Fishing the Brule
Fishing on the Bois Brule River in Douglas County, Wisconsin begins on the last Saturday in March, from U.S. Hwy 2 downstream to Lake Superior and continues through November 15. Fishing is prohibited from one-half hour after sunset to one-half hour before sunrise before the first Saturday in May and after September 30.
The section of the Brule River upstream of U.S. Hwy 2 and all of its tributaries open to fishing on the first Saturday in May, (at 5:00 AM) and remains open through September 30. Examples of Brule River tributaries are Casey Creek, Rocky Run, Trask Creek, Little Brule, Wilson Creek, both East and West Forks of the Brule, Nebagamon Creek, and Blueberry Creek.
The spring steelhead run usually begins in late March and extends through May. During the first several weeks of the early season, the vast majority of steelhead caught are fish that remained in the river from the previous fall run. Bright, spring-run fish start appearing in April and continue through early May. Water temperatures dictate peak movement. Most fish are taken on yarn flies, spawn, large caddis fly imitations, and various types of hardware (i.e., spoons and spinners). The deep runs and pools are favorite holding areas for the fish.
A small run of chinook salmon ascend the river from early July through mid-October with a peak somewhere during mid-August to late September. Most chinook are taken soon after they enter the stream. At this time they are still silver and are quite a battle for even the most experienced fisherman. They seem to prefer flashing lures like spinners or spoons and tend to hold in the slower, deep water.
The lake-run of brown trout begins in early July and extends through late October. The peak is from mid-July to mid-September. Favorite baits include spoons, spinners, flatfish, and live bait such as night crawlers. The brown is not an easy fish to catch, but with persistence and by fishing the slower, deep holes during low-light periods, the odds of landing one should be in your favor.
Coho salmon are found moving up the Brule from late August to late November. Depending on water conditions, the peak is usually sometime in September. Coho can be caught on a variety of bait selections. They seem to prefer the slower water areas.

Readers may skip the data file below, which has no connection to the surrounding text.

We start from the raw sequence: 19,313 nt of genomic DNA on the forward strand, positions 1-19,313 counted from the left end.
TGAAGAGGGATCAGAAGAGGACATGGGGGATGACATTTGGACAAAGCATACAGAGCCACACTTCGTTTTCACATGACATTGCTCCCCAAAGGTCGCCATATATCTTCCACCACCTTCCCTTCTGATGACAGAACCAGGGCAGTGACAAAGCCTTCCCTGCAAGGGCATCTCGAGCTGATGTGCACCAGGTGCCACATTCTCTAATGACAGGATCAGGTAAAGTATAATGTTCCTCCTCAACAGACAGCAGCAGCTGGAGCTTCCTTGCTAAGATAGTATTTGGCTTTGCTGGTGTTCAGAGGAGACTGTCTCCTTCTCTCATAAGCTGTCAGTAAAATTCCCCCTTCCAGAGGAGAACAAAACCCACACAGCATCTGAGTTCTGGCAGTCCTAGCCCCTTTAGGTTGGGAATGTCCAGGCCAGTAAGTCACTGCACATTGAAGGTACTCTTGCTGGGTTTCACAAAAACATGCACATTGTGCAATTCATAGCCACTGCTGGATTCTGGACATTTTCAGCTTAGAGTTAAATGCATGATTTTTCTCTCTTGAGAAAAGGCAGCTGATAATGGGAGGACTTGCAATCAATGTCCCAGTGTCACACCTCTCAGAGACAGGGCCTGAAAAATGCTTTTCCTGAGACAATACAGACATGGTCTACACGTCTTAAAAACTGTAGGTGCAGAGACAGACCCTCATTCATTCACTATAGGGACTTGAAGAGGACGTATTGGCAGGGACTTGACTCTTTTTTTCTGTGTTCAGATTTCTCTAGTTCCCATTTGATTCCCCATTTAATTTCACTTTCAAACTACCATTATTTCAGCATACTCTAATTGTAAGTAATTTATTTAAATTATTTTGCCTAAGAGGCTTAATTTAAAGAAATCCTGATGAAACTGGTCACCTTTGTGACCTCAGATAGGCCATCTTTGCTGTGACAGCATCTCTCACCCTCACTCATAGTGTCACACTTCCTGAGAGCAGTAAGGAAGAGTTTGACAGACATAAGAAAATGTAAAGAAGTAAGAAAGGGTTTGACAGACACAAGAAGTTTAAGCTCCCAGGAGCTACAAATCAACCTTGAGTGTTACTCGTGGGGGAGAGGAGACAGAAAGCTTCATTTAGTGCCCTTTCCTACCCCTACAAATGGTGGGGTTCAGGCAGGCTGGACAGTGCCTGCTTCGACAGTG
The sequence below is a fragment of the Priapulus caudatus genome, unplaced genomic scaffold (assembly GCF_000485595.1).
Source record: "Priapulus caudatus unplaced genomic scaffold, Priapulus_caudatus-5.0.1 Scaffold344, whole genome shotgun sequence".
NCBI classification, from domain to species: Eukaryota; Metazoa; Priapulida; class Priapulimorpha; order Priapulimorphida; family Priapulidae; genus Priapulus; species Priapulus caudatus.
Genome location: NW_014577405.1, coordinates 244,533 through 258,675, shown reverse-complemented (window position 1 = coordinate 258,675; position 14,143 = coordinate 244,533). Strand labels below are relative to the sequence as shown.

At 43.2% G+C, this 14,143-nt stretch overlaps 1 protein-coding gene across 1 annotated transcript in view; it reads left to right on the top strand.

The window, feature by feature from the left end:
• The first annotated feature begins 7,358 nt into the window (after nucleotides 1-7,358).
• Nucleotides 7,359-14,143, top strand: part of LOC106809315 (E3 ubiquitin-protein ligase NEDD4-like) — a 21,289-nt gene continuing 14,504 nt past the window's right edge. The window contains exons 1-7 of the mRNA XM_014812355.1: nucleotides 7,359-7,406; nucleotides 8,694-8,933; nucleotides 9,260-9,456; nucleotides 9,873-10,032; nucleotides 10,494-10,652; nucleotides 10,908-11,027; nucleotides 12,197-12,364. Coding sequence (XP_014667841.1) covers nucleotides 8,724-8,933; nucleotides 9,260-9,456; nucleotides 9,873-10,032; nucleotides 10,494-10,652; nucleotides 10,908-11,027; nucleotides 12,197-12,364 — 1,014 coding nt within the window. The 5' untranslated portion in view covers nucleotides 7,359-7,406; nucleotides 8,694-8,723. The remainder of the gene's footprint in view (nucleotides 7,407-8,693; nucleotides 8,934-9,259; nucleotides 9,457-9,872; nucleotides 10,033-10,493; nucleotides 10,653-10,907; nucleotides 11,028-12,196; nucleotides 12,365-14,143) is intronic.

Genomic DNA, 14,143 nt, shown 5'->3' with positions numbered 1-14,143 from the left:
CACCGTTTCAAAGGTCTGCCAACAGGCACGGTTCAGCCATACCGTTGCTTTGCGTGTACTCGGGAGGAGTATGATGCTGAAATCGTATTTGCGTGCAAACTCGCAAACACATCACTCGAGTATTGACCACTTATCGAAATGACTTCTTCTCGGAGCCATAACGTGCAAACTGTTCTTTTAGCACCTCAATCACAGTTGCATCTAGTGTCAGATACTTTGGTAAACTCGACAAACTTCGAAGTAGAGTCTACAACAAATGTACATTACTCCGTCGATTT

The fall run of steelhead begins moving up the Brule in mid-August and continues through late November. The largest runs usually occur sometime between mid-September and late October. Water conditions (i.e., temperature, water level, clarity) will affect the exact timing of the run, so the peak will vary from year-to-year. One can expect to find the fish associated with the moderate velocity areas but usually behind or near some type of current break (i.e., rocks, logs, stream bank). They will tend to hold in the deeper holes as the water temperature drops later in the season. A wide variety of baits which includes yarnflies, spawn, flatfish, and all types of spoons and spinners are appealing to fall-run steelhead.
The river north of U.S. Hwy 2 has many well-marked access points all the way to Lake Superior. They are located throughout the lower river and provide an excellent opportunity to fish different sections of the river as it changes character. The Club has a map of the lower river for sale. Click on Club Store to purchase one.
The section of river south of Co. Hwy B is noted for its resident brown and brook trout fishery. Some of the best fishing occurs in the stretch between Co. Hwy B and Co. Hwy S (special regulations stretch). This part of the river is slow and wide and is excellent for fly fishing. The larger insect hatches occur in this area from May to the end of June. This area gets a heavy amount of canoe traffic during the summer months, especially during weekends. The Club also has a map of the upper river for sale. Click on Club Store to purchase one.
The land adjacent to the river between Stones Bridge on Co. Hwy S to just below Co. Hwy B is mostly privately owned, so access is limited.
There are two state forest campgrounds located on the Brule River. Copper Range is located approximately four miles north of the town of Brule. The other (Bois Brule) is located near the Ranger Station, about one mile southwest of Brule. There is no electricity provided at either of these sites. If it is desired, a private campground (Brule River Campground) is located in Brule on U.S. Hwy 2.
The links below for spawn rules, the most recent fishway counts, and trout and salmon identification pages download as pdf files that requires Adobe® Reader®. If you don't have this software you can download it free by clicking on the Adobe Reader link below.
Enjoying the Brule
There is a mix of public and private land along the Brule River. Most of the land along the upper river is privately owned. We urge anglers and canoeists enjoying the river to be aware of the riparian ownership, to be familiar with the current Wisconsin stream access law, and to respect the rights of private landowners. Details of the current stream access law can be found by clicking on Wisconsin Stream Access Law.
The Wisconsin DNR has created the following video providing some useful tip about how to canoe the Brule in a responsible manner. Click on Canoeing the Brule.